The loss due to excess time taken to return 6425 diesel locos to the shed, as assessed by Audit amounted to Rs.81.62 crore.
Similarly, in respect of 10 electric loco sheds in 6 Zonal Railways (except North Eastern, Northeast Frontier and Western), in 1978 cases electric locos could not be made available to sheds for repairs in time leading to 1680 hours being booked to MTO while at the same time shown in the outage figures in the concerned sheds. The loss due to excess time taken to return electric locos to the sheds was assessed by audit at Rs.35.73 crore.
It was further noticed that:
Completion of repairs within prescribed time period depends on availability of materials among other things. With efficient inventory control and materials required for repairs and maintenance of locos can be promptly made available. Delay in making materials available results in delay in repairs and thus affects adversely the availability of locos.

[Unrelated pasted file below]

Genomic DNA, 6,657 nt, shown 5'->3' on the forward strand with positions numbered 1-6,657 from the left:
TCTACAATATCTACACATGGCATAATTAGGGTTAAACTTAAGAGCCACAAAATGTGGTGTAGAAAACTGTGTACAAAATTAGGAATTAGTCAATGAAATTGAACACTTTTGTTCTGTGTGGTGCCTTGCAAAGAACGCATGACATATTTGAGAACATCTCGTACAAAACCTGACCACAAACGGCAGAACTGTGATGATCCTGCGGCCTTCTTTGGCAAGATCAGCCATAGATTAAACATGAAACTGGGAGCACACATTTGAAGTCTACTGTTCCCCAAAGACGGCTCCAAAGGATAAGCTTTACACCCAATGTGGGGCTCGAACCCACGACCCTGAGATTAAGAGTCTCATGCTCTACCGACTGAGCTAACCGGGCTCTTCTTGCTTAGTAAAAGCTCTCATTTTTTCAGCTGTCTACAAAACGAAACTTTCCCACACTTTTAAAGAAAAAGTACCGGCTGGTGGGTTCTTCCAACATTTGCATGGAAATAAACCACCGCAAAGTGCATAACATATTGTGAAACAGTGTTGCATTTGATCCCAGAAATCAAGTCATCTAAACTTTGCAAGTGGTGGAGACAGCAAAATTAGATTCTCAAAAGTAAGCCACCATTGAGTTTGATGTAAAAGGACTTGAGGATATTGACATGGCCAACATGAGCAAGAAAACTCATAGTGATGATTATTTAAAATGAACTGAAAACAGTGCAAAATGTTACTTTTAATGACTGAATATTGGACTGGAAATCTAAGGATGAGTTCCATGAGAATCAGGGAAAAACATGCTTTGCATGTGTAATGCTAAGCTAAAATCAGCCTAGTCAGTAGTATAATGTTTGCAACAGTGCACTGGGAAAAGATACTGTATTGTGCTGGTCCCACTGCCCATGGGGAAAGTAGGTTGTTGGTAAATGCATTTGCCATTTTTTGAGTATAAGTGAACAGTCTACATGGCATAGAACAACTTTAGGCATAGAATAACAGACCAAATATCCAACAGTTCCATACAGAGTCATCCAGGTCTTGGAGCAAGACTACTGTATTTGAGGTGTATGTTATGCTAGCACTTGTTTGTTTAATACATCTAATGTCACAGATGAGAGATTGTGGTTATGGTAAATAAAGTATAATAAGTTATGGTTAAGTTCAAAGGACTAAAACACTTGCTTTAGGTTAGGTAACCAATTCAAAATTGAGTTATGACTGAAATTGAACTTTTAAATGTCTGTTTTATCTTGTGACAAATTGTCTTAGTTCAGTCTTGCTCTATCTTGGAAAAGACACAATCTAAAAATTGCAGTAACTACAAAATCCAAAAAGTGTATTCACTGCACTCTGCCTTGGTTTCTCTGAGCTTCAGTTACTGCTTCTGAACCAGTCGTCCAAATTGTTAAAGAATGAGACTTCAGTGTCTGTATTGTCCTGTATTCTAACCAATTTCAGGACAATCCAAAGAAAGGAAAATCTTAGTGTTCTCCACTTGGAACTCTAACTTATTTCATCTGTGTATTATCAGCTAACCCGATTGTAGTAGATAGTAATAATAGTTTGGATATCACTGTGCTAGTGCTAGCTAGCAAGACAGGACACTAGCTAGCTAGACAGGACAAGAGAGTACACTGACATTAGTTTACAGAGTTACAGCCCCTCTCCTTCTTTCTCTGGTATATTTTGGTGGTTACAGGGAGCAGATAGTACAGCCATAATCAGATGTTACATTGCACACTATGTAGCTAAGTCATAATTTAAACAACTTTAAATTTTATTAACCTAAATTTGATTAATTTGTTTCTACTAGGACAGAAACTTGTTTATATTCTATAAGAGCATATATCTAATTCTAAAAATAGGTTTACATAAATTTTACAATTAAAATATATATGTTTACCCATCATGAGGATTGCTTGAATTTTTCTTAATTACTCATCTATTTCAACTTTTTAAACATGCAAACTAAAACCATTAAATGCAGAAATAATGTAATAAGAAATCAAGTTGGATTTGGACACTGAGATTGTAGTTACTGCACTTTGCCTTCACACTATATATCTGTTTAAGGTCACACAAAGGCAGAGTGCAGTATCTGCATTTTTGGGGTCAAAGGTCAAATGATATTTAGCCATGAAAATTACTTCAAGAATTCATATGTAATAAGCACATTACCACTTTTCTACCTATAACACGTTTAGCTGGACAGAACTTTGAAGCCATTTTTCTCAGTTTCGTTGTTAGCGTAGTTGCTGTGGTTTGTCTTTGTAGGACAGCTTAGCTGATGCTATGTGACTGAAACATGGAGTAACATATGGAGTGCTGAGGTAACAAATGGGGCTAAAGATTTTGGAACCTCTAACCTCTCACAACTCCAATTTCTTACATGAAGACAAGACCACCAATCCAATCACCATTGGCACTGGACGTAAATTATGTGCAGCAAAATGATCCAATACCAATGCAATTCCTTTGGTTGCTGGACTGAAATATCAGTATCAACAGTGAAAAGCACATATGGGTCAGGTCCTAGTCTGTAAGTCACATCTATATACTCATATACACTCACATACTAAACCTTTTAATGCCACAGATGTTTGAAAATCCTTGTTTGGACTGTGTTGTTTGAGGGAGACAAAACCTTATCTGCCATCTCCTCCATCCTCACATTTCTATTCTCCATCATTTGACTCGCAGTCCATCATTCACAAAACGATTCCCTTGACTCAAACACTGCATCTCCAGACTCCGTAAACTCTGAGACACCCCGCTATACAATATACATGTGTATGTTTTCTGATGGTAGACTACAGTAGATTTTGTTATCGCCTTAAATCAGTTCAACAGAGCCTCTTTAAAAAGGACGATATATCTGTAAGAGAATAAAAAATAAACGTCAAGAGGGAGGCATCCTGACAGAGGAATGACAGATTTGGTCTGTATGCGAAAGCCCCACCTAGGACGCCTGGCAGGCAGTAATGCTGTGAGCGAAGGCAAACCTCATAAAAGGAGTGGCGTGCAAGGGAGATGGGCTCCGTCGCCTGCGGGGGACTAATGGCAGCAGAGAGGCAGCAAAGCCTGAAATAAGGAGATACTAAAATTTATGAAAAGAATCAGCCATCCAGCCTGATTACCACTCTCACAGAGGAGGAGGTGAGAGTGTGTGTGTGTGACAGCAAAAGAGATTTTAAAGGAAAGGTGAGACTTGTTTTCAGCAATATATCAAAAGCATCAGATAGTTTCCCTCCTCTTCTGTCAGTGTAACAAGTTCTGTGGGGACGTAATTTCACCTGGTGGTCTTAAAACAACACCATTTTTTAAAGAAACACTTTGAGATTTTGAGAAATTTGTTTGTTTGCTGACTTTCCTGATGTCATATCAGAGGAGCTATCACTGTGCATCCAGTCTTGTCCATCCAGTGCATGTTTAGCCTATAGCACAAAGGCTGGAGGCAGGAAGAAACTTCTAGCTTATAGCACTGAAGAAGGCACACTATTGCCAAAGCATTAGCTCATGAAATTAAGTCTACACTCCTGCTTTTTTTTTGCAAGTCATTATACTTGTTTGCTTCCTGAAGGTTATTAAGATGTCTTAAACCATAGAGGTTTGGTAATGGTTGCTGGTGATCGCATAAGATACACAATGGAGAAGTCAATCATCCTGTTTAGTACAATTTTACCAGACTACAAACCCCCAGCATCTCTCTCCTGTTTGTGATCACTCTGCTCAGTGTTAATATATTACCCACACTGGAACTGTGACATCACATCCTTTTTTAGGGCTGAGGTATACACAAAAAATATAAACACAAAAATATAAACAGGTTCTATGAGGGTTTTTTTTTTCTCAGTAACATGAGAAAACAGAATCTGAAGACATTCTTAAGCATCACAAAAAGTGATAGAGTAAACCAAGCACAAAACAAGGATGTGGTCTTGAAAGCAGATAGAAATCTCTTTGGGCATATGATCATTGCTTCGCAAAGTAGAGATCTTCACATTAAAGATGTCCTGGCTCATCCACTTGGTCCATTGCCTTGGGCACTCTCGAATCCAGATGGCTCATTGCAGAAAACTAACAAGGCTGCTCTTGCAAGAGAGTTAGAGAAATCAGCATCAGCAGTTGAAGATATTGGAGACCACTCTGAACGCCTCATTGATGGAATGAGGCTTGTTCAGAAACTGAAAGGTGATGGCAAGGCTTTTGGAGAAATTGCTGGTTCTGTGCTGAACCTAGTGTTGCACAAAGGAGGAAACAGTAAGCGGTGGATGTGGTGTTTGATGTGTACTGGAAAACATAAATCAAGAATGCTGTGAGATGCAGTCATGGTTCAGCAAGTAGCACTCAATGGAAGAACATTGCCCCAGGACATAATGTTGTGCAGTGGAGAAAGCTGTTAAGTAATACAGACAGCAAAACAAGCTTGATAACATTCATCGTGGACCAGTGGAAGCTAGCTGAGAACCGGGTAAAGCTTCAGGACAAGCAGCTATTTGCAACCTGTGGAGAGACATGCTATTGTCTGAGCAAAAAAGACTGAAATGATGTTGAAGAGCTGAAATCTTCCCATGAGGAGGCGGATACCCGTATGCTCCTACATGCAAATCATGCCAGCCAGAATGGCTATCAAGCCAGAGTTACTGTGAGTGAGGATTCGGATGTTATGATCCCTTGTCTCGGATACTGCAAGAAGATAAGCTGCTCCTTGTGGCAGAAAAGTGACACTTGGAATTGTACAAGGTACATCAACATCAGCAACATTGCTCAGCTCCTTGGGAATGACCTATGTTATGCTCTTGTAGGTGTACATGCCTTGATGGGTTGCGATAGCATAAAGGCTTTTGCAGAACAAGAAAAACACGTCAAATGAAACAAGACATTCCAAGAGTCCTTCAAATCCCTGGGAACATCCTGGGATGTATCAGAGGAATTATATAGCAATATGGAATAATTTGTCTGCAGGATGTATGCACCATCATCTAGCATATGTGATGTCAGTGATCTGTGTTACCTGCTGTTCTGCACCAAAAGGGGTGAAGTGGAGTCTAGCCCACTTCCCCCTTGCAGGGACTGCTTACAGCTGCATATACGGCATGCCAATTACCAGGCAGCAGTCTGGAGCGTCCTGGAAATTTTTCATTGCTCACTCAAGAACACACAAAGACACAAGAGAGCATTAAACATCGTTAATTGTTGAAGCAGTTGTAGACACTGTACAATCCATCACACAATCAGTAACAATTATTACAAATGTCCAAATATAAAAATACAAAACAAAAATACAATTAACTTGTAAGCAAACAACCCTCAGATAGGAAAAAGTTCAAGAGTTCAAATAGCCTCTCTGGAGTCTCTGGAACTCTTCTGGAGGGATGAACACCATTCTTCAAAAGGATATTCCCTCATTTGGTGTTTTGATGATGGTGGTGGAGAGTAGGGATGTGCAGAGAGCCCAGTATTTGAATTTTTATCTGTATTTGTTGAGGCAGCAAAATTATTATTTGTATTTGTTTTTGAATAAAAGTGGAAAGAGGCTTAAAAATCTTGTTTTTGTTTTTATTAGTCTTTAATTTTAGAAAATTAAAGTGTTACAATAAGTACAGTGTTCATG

The position regarding delay in repairs due to non-availability of materials was reviewed in audit. It was noticed that in respect of 22 diesel and 13 electric sheds in 9 Zonal Railways, 1637 diesel and 1112 electric locos had to wait for 689622 and 1155144 engine hours respectively for want of materials. The loss of earning capacity of these locos so detained assessed in audit worked to Rs.542.53 crore.
It would be further seen that incidence of delay in making materials available for repair to the sheds was very high in Central, Eastern and South Eastern Railways as indicated below:
Besides Major and Minor Repairs schedules under taken in sheds, Periodical Overhaul and Other Heavy Repairs are done in the workshops. Regularity in the availability of the locomotives to the operating department as per targeted outage of the shed depends largely on the POH/ Repairs of the locomotives in the workshop as per the target.